Thursday, April 1, 2010


I just read another amazing post by Harriet over at Fugitivus. About three months ago, I discovered her blog (I think via Feministing) at which point I spent the next three weeks reading every single post and every single comment published, three years' worth of posting. There simply is not another writer dealing as honestly, completely, humorously, wisely, and empathically with issues surrounding rape, feminism, and privilege. Today's post is about privilege.
So I’m trying to apply that to this. I’m cisgendered, and I don’t have any right to talk about a transgender experience. But I do have a right – and now an imperative – to talk about the ways in which strict gender roles have limited or damaged my life. These are things that have always fallen under the concept “Feminism,” but that’s a word that very obviously isn’t specific enough, because it’s a word that allows transphobic bigots to spread their wings. I need to find ways to understand, personally and politically, how my freedom rests on the freedom of transfolk, that these things cannot be divided. I know I have these experiences – I know many people have – and have just never believed that they had anything to do with transsexuals.
It's hard to quote Harriet; her essays are multi-layered and structured in a non-linear but pyramidal method so that you're reading along, laughing and engaged, and then she gets to something that you, the reader, recognize as A Point, and it's like getting walloped on the back of a head by a nun - you get the feeling that you should have known this all along. I can't recommend her blog enough. I even wrote my own Harriet-style blog entry once - imitation is the sincerest form of flattery - but this blog isn't quite anonymous enough for me to post that kind of personal honesty on the web for all to see. However, it is the perfect vehicle for me to post these kinds of paeans to her writing that otherwise would clutter up her comments. Really, all I want to do is stand up and clap. She doesn't need that from me, and I'm guessing that her readers won't get any value out of reading the applause from a privileged male.

Here's what struck me about today's post: It's the beginnings of a method for internally attacking privilege. Do you remember, on the first Utah Phillips disc that Ani produced, the story about the pacifist friend who ran the halfway house? Utah is telling a story about Ammon Hennacy:
He said, "You were born a white man in mid-twentieth century industrial America. You came into the world armed to the teeth with an arsenal of weapons. The weapons of privilege: racial privilege, sexual privilege, economic privilege. If you wanna be a pacifist it's not just giving up guns, and knives, and clubs, and fists, and angry words - but giving up the weapons of privilege and going into the world completely disarmed. Try that!"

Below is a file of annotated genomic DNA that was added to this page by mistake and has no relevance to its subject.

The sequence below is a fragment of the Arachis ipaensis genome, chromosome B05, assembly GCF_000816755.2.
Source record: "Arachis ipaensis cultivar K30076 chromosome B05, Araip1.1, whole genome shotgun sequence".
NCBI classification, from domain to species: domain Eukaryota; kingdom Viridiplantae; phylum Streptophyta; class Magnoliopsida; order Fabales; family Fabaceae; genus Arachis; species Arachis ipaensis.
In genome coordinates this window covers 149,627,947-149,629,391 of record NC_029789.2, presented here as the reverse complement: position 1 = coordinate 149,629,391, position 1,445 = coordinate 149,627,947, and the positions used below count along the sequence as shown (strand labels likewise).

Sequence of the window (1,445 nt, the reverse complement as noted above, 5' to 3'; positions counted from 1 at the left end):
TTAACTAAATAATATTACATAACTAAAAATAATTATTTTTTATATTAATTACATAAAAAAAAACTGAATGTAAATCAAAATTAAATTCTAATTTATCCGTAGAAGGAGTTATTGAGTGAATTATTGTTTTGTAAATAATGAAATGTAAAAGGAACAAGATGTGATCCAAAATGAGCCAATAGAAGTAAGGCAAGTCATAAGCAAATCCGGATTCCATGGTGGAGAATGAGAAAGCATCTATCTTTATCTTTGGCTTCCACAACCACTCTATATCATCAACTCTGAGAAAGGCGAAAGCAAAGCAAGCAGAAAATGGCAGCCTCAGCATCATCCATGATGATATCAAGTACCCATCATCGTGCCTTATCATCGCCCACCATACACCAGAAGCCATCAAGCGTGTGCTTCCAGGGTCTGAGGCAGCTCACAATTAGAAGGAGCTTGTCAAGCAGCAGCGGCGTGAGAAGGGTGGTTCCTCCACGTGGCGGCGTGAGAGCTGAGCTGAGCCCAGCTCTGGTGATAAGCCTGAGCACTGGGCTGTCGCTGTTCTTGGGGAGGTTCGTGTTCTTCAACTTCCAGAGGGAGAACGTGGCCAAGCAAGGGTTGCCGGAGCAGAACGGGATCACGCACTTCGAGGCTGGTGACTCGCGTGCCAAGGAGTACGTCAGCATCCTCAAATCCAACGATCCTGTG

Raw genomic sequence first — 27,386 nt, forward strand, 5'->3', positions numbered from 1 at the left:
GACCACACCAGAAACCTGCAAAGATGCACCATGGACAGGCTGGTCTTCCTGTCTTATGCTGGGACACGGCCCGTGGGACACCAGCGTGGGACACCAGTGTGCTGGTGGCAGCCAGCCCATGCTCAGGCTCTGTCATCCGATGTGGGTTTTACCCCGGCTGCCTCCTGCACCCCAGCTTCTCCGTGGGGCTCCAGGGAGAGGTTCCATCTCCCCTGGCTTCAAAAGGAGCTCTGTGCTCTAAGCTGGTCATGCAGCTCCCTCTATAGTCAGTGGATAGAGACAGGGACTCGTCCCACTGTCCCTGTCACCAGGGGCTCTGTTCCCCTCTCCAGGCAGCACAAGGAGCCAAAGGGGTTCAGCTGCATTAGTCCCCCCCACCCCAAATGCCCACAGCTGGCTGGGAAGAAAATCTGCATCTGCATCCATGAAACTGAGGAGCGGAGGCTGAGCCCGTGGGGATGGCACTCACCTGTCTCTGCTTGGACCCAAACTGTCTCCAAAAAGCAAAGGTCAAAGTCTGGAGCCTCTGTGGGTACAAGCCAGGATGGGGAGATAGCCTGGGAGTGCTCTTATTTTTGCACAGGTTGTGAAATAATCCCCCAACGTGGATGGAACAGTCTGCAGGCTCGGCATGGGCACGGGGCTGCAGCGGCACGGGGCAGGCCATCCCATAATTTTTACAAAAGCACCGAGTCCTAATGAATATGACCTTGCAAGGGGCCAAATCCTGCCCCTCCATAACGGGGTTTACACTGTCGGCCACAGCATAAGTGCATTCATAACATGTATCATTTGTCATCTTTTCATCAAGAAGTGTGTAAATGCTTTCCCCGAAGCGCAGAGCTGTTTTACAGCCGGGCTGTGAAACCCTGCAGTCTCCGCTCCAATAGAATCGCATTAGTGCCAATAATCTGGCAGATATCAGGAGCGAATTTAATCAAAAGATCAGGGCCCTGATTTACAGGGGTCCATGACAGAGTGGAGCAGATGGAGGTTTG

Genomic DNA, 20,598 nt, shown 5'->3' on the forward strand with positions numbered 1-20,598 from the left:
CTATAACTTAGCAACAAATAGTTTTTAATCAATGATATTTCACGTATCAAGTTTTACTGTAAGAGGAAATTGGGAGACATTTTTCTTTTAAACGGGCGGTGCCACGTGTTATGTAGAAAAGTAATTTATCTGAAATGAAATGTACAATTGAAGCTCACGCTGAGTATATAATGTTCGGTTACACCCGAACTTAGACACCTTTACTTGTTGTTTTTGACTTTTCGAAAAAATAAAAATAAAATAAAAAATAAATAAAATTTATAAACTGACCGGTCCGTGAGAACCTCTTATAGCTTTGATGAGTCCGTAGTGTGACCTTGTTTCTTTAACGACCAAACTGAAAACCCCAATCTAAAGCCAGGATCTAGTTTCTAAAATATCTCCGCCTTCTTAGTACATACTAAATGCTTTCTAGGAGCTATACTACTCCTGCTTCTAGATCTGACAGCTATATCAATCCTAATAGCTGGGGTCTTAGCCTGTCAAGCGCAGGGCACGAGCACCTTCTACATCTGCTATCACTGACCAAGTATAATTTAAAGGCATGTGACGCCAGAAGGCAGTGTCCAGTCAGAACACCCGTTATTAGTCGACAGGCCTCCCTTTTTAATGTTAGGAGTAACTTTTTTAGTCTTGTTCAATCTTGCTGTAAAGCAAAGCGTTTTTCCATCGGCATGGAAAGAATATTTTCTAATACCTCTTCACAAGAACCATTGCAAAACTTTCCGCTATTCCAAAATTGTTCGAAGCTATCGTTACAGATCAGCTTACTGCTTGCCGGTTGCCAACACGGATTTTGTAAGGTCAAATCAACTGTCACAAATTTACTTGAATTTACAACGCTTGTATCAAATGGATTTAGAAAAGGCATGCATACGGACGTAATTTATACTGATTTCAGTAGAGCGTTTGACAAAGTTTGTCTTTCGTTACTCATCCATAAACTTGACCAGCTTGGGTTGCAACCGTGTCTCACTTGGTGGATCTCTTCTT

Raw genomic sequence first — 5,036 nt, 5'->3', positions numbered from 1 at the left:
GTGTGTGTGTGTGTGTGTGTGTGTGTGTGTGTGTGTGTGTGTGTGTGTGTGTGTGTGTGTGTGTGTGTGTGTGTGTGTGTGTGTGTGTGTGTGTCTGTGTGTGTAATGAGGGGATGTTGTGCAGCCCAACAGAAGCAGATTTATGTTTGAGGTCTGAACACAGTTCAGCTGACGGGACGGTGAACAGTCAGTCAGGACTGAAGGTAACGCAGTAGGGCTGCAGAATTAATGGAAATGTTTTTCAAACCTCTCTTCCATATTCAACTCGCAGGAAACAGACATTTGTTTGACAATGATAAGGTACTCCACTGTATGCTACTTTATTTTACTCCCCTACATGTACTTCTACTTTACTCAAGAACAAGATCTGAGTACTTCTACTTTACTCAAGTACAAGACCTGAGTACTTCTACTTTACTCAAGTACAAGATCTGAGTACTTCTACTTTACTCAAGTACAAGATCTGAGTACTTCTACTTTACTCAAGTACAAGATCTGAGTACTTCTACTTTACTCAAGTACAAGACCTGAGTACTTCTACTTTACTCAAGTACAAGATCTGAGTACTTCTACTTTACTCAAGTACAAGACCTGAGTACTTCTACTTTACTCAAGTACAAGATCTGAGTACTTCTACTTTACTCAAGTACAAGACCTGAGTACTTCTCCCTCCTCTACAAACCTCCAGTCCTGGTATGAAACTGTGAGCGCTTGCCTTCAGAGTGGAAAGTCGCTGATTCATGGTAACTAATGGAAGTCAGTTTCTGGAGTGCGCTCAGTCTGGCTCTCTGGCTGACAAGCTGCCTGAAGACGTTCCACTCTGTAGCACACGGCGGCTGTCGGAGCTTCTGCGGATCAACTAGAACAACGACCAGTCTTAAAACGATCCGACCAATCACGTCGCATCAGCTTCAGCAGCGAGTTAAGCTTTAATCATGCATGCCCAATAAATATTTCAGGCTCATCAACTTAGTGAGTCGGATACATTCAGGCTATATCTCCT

That old man has been gone now about 20 years, and I'm still at it. But I figure that if there's a worthwhile struggle in my own life, that's probably the one. Think about it.
That absolutely is a worthwhile struggle. I've been working on it for about 20 years myself. And Harriet, in the post I linked above, actually outlines the first active steps in the struggle. Here's how I understand it:

1. Recognize your privilege at work. This most often occurs when someone you've hurt stands up to say, in effect, "ouch." It's hard not to react defensively, but remember, lots of others that you've hurt have not stood up in the past.

2. Connect the experience of the underprivileged to your own experiences. It's remarkably easy to do, once you start looking. It's why actors can play any role, and Shakespeare is so relevant even today - because all human experience is universal human experience. The only difference is quantitative, not qualitative.

3. Learn about how other people have dealt with the fallout of privilege. Read first-hand accounts of oppression and, when possible, successful strategies against oppression. Claim those individuals who have defeated oppression, in small and large ways, as your heroes - despite whatever surface differences there may be between you. Is your goal the same as theirs? Then claim them. Mother Jones, Mahatma Ghandi, Dr. King, James Madison. What did they do, how did it work, where did they mess up, what did they say that we have not yet heard?

4. Create positive tactics in your own life to chip away at oppression. Write down your thoughts. Don't laugh at rape jokes. When you see a situation that could turn to violence, witness it with attention. Place yourself in environments that are open to all people - stay away from all Country Clubs, whatever they may be. Work to them even further. Refuse to accept oppression, stand up and say "Ouch."

Disarm yourself. It's the only way to survive.